Vol 22, 2013 Annals of Health Law
LOCAL GOVERNMENT AND THE FOOD SYSTEM
II. LOCAL GOVERNMENTS AS PUBLIC HEALTH POLICY-MAKERS
Under U.S. law, local governments exist by a specific grant of authority
from state constitutions or statutes.14 In many states, local authority includes
broad power to address local issues, also known as home rule.15 Localities
can thus govern themselves as long as they comply with state and federal
laws. For example, Rhode Island’s constitution states,
It is the intention of this article to grant and confirm to the people of every
city and town in this state the right of self government in all local matters. . . .
Every city and town shall have the power at any time to adopt a charter,
amend its charter, enact and amend local laws relating to its property, affairs
and government not inconsistent with this constitution and laws enacted by
the general assembly in conformity with the powers reserved to the general
14. Hunter v. Pittsburgh, 207 U.S. 161, 178 (1907) (“Municipal corporations are political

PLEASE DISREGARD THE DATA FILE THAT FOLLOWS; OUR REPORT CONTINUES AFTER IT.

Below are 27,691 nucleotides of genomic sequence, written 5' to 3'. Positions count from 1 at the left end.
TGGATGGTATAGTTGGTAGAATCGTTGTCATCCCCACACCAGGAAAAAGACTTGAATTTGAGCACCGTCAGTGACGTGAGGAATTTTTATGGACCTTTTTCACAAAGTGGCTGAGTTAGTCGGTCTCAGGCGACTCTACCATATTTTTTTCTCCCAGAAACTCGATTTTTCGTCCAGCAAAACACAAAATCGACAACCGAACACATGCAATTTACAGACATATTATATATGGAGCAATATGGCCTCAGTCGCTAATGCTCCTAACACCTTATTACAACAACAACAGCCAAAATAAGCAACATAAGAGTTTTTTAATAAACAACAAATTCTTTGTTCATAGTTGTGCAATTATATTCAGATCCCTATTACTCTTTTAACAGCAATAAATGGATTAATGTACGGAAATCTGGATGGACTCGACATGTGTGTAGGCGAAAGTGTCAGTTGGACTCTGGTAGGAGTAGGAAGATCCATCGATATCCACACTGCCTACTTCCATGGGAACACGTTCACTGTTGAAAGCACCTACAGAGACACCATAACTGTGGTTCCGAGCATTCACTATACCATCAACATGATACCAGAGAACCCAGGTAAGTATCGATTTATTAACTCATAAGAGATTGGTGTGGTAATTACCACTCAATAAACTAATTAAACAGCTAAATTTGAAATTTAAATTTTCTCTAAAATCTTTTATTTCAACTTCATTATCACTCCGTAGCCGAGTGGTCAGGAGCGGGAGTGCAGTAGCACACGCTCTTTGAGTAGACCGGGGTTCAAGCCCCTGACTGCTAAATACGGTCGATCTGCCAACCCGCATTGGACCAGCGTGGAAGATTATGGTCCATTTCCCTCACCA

subdivisions of the State, created as convenient agencies for exercising such of the
governmental powers of the state as may be entrusted to them. . . . The number, nature, and
duration of the powers conferred upon these corporations and the territory over which they
shall be exercised rests in the absolute discretion of the State.”).
15. See Lynn A. Baker & Daniel B. Rodriguez, Constitutional Home Rule and Judicial
Scrutiny, 86 DENV. U. L. REV. 1337, 1338 (2009) (“While home rule is the creation of
legislatures acting within constitutional conventions or through other mechanisms, the
contours and content of home rule have been developed by the courts through adjudication. . . .
The result of these efforts has been a highly developed, and still developing, case law, one that
involves drawing lines between what is properly the domain of state government and those
powers which may be exercised by municipalities free of state preemption.”).
16. R.I. CONST. art. XIII, § 2; see IND. CODE § 36-1-3-2 (2012) (“The policy of the state
is to grant units all the powers that they need for the effective operation of government as to
17. Elijah Swiney, John Forrest Dillon Goes to School: Dillon’s Rule in Tennessee Ten
Years After Southern Constructors, 79 TENN. L. REV. 103, 106 (2011) (“Dillon’s Rule
encompasses not only a rule for interpreting statutes but also a more substantive view of the
nature of local power in the American constitutional system.”).